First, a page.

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  • Author: Marc Diltoer x
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Calculating energy needs in critically ill patients: Sense or nonsense?


High energy deficits due to underfeeding are frequently observed during critical illness and are associated with significant morbidity and mortality. Adequate determination of energy requirements is imperative for optimizing nutrition. For this goal, indirect calorimetry is considered to be the gold standard but it is expensive, time-consuming, and not readily available in many hospitals. As an alternative, most ICU physicians use bedside formulas to predict calorie needs. Some equations are obtained during resting metabolism in healthy humans and “corrected” by adding stress or injury factors. Others are derived from regression analysis in patients whereby various static and dynamic variables are identified and eventually adjusted for type of patient and/or disease. Few studies have evaluated the accuracy of predictive equations in critically ill patients. The largest prospective study to date identified the Penn State equation, including a modified version for obesity, as being the most accurate. Whether the systematic use of (a) particular formula(s) for estimating calorie needs may influence morbidity or outcome in ICU patients remains to be determined.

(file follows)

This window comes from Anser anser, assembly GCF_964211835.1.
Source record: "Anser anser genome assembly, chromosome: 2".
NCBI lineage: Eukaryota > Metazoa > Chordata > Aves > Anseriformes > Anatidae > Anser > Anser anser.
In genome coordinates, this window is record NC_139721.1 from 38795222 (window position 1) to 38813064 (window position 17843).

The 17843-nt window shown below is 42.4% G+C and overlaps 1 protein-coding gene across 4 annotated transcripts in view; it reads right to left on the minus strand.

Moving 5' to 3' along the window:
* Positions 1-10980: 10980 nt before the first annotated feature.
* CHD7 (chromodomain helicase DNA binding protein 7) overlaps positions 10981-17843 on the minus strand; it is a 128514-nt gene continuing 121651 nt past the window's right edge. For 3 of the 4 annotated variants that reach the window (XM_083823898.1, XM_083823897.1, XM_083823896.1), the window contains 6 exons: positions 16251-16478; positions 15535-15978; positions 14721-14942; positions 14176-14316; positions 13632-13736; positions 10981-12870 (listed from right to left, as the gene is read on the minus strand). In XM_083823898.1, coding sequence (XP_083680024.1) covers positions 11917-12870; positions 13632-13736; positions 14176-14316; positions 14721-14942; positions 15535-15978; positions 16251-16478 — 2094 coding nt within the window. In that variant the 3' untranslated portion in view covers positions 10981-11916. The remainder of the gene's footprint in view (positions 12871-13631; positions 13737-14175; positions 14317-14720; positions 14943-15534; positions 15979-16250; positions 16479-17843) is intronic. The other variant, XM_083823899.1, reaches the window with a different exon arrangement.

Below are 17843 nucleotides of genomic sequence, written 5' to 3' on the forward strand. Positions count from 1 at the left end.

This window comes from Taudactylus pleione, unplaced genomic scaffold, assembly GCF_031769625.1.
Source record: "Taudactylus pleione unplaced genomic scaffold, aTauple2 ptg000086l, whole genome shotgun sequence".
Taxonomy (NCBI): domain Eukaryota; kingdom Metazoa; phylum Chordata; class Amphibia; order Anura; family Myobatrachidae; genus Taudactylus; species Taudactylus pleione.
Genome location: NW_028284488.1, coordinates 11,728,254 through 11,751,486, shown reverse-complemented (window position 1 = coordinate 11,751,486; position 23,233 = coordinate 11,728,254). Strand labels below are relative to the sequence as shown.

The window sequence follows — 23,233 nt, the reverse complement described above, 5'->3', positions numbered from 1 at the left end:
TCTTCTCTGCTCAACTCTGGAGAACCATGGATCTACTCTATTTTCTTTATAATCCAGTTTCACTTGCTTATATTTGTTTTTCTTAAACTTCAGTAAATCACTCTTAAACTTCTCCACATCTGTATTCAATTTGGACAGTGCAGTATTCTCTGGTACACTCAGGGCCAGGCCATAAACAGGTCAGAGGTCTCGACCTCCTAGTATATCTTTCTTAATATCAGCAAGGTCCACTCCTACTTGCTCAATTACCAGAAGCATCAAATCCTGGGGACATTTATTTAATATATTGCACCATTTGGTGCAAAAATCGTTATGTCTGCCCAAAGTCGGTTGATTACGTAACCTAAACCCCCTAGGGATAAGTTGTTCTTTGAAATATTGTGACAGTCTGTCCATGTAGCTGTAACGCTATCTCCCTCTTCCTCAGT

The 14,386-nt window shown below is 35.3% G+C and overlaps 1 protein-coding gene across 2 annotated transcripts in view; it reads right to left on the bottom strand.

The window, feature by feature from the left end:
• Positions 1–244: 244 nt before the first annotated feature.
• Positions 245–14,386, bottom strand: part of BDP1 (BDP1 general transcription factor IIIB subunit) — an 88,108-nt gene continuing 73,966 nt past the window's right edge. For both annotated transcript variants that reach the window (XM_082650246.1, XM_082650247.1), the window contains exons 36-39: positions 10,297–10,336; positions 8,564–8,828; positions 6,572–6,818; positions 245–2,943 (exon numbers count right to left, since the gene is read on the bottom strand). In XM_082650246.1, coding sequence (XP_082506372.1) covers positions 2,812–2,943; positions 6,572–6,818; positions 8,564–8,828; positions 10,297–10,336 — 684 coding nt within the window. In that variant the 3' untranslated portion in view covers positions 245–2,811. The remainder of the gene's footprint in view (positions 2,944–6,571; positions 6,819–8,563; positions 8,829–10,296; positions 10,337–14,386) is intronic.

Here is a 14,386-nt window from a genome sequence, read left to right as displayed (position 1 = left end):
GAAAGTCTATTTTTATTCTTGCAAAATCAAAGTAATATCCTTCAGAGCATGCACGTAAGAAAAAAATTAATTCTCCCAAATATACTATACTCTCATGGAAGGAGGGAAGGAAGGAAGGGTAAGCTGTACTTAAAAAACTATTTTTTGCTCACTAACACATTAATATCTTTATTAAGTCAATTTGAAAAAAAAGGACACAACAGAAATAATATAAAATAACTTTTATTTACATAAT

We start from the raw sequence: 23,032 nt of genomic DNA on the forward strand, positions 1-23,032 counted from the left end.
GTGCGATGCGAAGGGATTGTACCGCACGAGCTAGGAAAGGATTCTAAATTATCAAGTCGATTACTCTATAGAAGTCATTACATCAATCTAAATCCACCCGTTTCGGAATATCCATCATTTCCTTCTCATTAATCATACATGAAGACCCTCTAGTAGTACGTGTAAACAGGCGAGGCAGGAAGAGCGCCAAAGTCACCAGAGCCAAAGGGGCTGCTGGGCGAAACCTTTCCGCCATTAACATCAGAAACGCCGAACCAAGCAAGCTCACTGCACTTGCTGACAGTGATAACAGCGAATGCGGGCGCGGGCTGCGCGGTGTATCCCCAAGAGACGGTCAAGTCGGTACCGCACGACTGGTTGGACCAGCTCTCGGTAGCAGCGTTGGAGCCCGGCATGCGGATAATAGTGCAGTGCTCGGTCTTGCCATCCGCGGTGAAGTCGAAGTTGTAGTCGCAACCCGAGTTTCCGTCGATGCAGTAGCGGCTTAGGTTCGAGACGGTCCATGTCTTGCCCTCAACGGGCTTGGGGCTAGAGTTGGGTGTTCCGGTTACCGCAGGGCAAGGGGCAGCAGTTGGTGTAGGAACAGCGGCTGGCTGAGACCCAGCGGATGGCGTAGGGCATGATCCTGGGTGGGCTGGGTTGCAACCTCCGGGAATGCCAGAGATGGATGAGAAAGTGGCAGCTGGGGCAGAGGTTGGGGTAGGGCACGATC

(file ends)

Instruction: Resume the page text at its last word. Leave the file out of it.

Open access
Treatment of ventilator-associated pneumonia with high-dose colistin under continuous veno-venous hemofiltration


Background and Objectives

High-dose colistin (COL) ensures adequate treatment of pneumonia caused by multidrug resistant gram-negative bacteria (MDR-GNB) but must be weighed against a higher risk of nephrotoxicity. Continuous veno-venous hemofiltration (CVVH) clears COL by filtering and membrane adsorption that permits to avoid dose accumulation and excessively high peak concentrations. We evaluated clinical/microbiological efficacy of the high-dose COL treatment under CVVH in patients with newly diagnosed MDR-GNB ventilator-associated pneumonia (VAP).


Observational cohort study in critically ill adult patients with MDR-GNB VAP. Colistimethate sodium (CMS) was administered as a 9 million international units (MIU) of loading dose followed by 3 × 4.5 MIU daily. CVVH was performed over a highly adsorptive membrane. Clinical and microbiological efficacies were assessed at the end of therapy. In survivors, serum creatinine level was evaluated before and at the end of therapy.


Fourteen patients (8 male patients, aged 57 ± 14 years) were consecutively included. Isolated pathogens were Pseudomonas aeruginosa in 7, Klebsiella pneumoniae in 5, and other Enterobacteriaceae in 2 patients. A favorable clinical response was observed in 9 patients (64%). Full and presumed microbiological eradication was observed in 12 patients (86%). Two patients were diagnosed with Stage 1 acute kidney injury.


In patients with MDR-GNB VAP, CVVH may represent an interesting option to enable effective high-dose COL treatment.

Open access